A summer Chippewa Falls tradition will continue in August — with a few modifications.
Registration is underway for the annual Leinenkugel’s Pure Water Days Races hosted by the YMCA of the Chippewa Valley with this year’s running taking place on Saturday, Aug. 8, at the Chippewa Falls YMCA (611 Jefferson Ave.).
Four in-person races will be held (200-meter dash, 1-mile run run, 2-mile fit walk and 4-mile run) with the Bill Roegge Memorial Half Marathon being contested virtually this year.
The YMCA has put a number of adjustments in place to limit touch points and participant gathering to adhere to social distancing guidelines while still putting on the event.
“I think now more than ever, the community needs an event that not only celebrates our spirit and our strength, but really also helps,” Chippewa Falls YMCA Regional Executive Director Linda May said. “It’s a mission based to help the kids of the community too. It’s two wonderful thoughts in one race.”
The race times will be staggered and use four or five starting corrals (separated by mile pace time). Water stops will have bottled water set on tables for runners to grab from gloved attendants with recycle bins for disposal at 50-100 meters. All registration will be done in advance with registration open until Aug. 7 at 5:45 p.m. with no registration allowed on the day of the races.
Pre-registration pick-up will be held outside on Aug. 7 from 4:30-6 p.m. at the YMCA or on Saturday morning beginning at 7 a.m.
Finishing medals will be on tables at the finish line for runners to pick up and no refreshments will be provided. Results from the races will be posted online and not on site. Masks are to be worn at the starting line and runners able to remove them once they achieve social distance after the start.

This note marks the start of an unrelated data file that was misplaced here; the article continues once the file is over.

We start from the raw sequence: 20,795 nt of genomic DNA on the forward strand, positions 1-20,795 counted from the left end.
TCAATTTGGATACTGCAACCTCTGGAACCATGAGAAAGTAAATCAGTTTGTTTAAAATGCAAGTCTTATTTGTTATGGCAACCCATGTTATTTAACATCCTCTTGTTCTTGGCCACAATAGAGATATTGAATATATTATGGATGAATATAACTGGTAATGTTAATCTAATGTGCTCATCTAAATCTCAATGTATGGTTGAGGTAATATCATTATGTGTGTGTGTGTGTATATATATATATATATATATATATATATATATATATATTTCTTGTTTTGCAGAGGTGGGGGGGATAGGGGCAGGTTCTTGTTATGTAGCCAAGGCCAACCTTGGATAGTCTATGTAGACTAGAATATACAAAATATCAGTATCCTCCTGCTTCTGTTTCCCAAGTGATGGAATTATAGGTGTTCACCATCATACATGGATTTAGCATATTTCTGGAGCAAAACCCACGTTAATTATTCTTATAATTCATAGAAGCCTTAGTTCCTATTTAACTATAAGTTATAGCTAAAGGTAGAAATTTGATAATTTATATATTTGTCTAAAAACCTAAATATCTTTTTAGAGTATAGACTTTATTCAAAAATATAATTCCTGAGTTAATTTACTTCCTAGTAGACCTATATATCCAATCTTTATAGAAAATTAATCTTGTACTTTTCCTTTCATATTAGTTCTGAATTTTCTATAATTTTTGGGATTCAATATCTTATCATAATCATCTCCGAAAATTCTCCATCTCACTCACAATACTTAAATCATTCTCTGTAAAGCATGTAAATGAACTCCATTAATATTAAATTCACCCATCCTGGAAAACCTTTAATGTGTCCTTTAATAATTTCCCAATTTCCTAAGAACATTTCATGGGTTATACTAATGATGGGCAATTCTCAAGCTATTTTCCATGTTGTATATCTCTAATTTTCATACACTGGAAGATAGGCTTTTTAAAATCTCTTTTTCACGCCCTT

Designated restroom entry for runners with six separated bathrooms isolated from YMCA members will be provided and bleachers will be placed further apart.
Participants will be encouraged not to remain on site after they complete their event and eight acres of parking will be available for ample social distancing.
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“It was important to us (to hold the races) if we could maintain safety and so it was important because we know there are families counting on us but the precursor and the most important point was if we could modify that safely for the community,” May said.
YMCA Facilities in Chippewa Falls and Eau Claire were closed during Gov. Tony Evers’ safer-at-home order and during that time the organization brainstormed several ways to make their sites safer for members upon the reopening.
That started the ball rolling on ways to make the Pure Water Days races still a possibility.
“When we thought about all the adjustments we made in the Y we thought we can make these adjustments out on the race and create the social distancing and make it work,” Chippewa YMCA Senior Program Director Mark Erickson said. “It was a progression of looking at it over time, thinking we can do this.”
The 1-mile fun run will open competition at 8 a.m. before the 2-mile fit walk and 4-mile race get started at 8:30 a.m. The 200-meter dash will be the final on-site race of the day, starting at 9:30 a.m.
This year’s half-marathon will be run virtually as runners can run their 13.1-mile race any time between July 1 and Aug. 8 at any location with it being self timed with the YMCA asking to practice social distancing while running it.
Once completed, results can be submitted to Erickson via email at firstname.lastname@example.org between July 1 and Aug. 8. All runners will receive a race shirt and participant medal that can be picked up at the Chippewa Falls YMCA between Aug. 10-18.
The idea of a virtual marathon has been utilized for other races, including this year’s Grandma’s Marathon in Duluth, set for the end of next month.
Since reopening last month, May said the response from community to the numerous social distancing and health guideline changes at the facility has been overwhelmingly positive.
“I think people are still in a place where they need to be assured and we wanted to do every visual and procedure that could accommodate that,” May said of the safety measures.
Last year’s races drew more than 400 competitors and while this year’s races will look a little different, it’s still going on.
“Our mission is still here and this is just a great way to celebrate what the Y has done for the community,” May said. “The Y has been around for 176 years. We have been through a first pandemic, we’ve been through the world wars and it’s really just a symbol of the strength and the tenacity to keep serving the community and that’s sort of a driving, underlying mission in all that way do – that we want to be here for the community.”